I’ve got nothing against lithium. It looks likely that this future-facing metal is going to play a big part in the world’s transition to providing cleaner energy. But I’m willing to bet the legendary investor Warren Buffett isn’t interested in investing in lithium.
Buffett is famously generous with giving out investing wisdom. As such, we know what he typically looks for in an investment. Buffett’s methodologies have helped him return upwards of 20% per annum in the investment portfolio of Berkshire Hathaway Inc (NYSE: BRK.A)(NYSE: BRK.B) over his 60-year investing career.
Buffett’s typical investing checklist includes finding companies with intrinsic competitive advantages (or ‘moats’), a management team with integrity, an easy-to-understand business model, and (of course), buying it at the right price:
The reason why Buffett hasn’t ever bought a lithium stock? Most fail that first hurdle before they even get off the ground.
Buffett wouldn’t buy lithium
A lithium miner is still a miner, even if the company possesses a key ingredient for a cleaner future. This means that a lithium producer has to sell its products at a common market price. Most of Buffett’s long-term holdings aren’t restricted by this kind of barrier.
Take Berkshire’s largest position: Apple Inc (NASDAQ: AAPL). Apple has some of the best margins in the world because of its globally dominant brand. The company can basically charge whatever it likes for its products, safe in the knowledge that its customers will be happy to pay top dollar for the privilege of owning something with the famous Apple logo on it.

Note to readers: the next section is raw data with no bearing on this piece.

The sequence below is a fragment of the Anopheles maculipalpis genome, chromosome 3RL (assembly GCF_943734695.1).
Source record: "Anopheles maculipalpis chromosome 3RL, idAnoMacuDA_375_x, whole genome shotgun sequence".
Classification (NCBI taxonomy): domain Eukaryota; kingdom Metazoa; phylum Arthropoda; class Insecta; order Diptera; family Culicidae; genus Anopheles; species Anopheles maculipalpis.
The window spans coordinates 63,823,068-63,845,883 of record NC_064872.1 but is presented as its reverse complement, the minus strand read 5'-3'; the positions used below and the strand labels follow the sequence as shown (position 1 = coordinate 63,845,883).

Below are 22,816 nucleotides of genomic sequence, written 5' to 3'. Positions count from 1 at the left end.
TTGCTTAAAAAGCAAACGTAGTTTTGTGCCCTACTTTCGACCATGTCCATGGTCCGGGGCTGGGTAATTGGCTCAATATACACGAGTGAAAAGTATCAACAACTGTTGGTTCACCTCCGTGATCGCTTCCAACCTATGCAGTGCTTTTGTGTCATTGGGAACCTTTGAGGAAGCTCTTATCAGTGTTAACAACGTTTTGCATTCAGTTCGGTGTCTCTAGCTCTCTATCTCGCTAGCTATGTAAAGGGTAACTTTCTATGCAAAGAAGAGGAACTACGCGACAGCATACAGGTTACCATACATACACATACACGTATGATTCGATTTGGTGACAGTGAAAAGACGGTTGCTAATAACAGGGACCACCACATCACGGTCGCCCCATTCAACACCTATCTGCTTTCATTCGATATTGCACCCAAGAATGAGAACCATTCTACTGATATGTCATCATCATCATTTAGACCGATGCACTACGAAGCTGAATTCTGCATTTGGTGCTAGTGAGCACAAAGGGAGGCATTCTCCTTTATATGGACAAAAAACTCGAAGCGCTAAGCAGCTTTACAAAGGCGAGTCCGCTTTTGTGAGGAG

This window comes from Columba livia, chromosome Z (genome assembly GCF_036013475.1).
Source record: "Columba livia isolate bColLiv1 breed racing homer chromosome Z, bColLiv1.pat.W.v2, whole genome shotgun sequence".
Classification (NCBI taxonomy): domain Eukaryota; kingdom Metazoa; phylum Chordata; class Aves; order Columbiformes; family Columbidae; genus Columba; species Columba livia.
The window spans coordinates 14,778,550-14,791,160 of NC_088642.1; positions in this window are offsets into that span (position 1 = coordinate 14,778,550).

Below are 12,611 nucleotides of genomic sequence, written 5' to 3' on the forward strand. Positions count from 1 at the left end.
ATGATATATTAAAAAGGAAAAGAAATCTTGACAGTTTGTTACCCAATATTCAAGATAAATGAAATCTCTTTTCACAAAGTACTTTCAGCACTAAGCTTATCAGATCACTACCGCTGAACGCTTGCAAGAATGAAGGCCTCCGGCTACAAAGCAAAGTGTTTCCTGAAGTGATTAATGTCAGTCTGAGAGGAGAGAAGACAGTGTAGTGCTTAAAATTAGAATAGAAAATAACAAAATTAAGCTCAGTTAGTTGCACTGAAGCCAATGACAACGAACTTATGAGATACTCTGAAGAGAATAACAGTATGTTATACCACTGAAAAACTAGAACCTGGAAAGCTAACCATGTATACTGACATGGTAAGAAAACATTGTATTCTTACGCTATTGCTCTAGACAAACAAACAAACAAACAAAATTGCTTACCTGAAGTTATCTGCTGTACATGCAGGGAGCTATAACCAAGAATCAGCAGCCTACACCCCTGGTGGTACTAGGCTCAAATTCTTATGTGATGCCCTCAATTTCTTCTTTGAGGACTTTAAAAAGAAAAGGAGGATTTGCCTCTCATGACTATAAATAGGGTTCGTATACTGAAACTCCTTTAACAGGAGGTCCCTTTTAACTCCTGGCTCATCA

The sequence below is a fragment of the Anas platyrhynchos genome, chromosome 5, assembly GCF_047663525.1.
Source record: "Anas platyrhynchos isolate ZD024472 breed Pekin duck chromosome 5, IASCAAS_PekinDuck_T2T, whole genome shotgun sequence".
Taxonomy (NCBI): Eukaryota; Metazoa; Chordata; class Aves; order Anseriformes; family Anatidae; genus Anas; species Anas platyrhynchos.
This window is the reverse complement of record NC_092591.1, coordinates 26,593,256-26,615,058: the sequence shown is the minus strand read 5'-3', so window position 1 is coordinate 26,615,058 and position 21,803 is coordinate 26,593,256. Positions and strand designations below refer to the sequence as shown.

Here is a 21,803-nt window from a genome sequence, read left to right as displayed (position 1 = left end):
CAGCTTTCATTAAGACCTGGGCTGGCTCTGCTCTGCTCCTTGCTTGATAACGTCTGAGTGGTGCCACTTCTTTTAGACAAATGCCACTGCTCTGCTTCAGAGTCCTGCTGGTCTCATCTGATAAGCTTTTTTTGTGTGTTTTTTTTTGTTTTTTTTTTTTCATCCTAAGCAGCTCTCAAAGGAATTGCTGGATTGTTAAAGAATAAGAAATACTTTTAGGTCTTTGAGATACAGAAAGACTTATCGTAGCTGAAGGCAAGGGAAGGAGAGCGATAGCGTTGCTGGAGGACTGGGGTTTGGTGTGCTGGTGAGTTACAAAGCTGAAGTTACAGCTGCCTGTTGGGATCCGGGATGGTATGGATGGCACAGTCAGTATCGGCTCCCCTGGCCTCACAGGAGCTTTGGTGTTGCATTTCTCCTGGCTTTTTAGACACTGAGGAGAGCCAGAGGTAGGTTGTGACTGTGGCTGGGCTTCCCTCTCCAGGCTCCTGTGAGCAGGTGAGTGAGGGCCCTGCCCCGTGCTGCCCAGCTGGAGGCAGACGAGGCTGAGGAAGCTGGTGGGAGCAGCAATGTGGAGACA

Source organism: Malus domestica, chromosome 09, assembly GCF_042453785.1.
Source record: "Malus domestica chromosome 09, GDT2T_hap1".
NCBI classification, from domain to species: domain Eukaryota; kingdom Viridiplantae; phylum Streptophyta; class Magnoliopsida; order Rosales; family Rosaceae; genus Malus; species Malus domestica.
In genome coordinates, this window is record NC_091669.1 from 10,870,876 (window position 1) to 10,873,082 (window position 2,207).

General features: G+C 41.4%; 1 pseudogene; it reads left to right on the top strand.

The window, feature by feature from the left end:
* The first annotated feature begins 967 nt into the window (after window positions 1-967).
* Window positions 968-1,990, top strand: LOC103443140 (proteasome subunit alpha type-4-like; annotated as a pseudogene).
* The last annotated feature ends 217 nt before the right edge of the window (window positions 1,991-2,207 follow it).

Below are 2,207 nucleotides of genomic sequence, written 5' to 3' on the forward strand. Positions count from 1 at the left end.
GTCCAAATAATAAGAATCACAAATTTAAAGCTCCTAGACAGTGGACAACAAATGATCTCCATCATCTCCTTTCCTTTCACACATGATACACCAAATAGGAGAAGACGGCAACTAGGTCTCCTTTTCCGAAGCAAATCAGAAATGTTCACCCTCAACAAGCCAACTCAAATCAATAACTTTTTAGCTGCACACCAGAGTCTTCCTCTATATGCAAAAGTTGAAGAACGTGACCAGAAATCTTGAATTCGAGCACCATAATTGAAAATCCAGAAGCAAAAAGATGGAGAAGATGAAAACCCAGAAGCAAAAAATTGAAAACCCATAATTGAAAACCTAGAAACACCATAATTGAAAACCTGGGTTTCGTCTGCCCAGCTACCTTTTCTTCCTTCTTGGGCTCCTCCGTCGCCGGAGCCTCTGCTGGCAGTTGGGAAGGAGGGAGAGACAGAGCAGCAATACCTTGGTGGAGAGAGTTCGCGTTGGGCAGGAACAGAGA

A lithium producer has no such luxury. It has almost no influence over what it can charge the buyers of its products. This doesn’t matter so much when lithium prices are rising. But when the inevitable commodity cycle plays out and lithium prices go through a tough time, all producers will suffer, regardless of ‘brand power’.
So I’m following the Buffett playbook in 2023 and limiting my search to companies that I can understand, have intrinsic competitive advantages, top management teams and compelling prices.
But I’ll be taking a pass on Core Lithium Ltd (ASX: CXO), Pilbara Minerals Ltd (ASX: PLS) and Liontown Resources Ltd (ASX: LTR). It’s not that these companies are poor businesses. They just don’t fit into the Buffett investing framework I like to try and stick to.
The post Forget lithium! I’m using the Warren Buffett method to help find winning ASX shares in 2023 appeared first on The Motley Fool Australia.
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Motley Fool contributor Sebastian Bowen has positions in Apple and Berkshire Hathaway. The Motley Fool Australia’s parent company Motley Fool Holdings Inc. has positions in and has recommended Apple and Berkshire Hathaway. The Motley Fool Australia’s parent company Motley Fool Holdings Inc. has recommended the following options: long January 2023 $200 calls on Berkshire Hathaway, long March 2023 $120 calls on Apple, short January 2023 $200 puts on Berkshire Hathaway, short January 2023 $265 calls on Berkshire Hathaway, and short March 2023 $130 calls on Apple. The Motley Fool Australia has recommended Apple, Berkshire Hathaway, and Premier Investments. The Motley Fool has a disclosure policy. This article contains general investment advice only (under AFSL 400691). Authorised by Scott Phillips.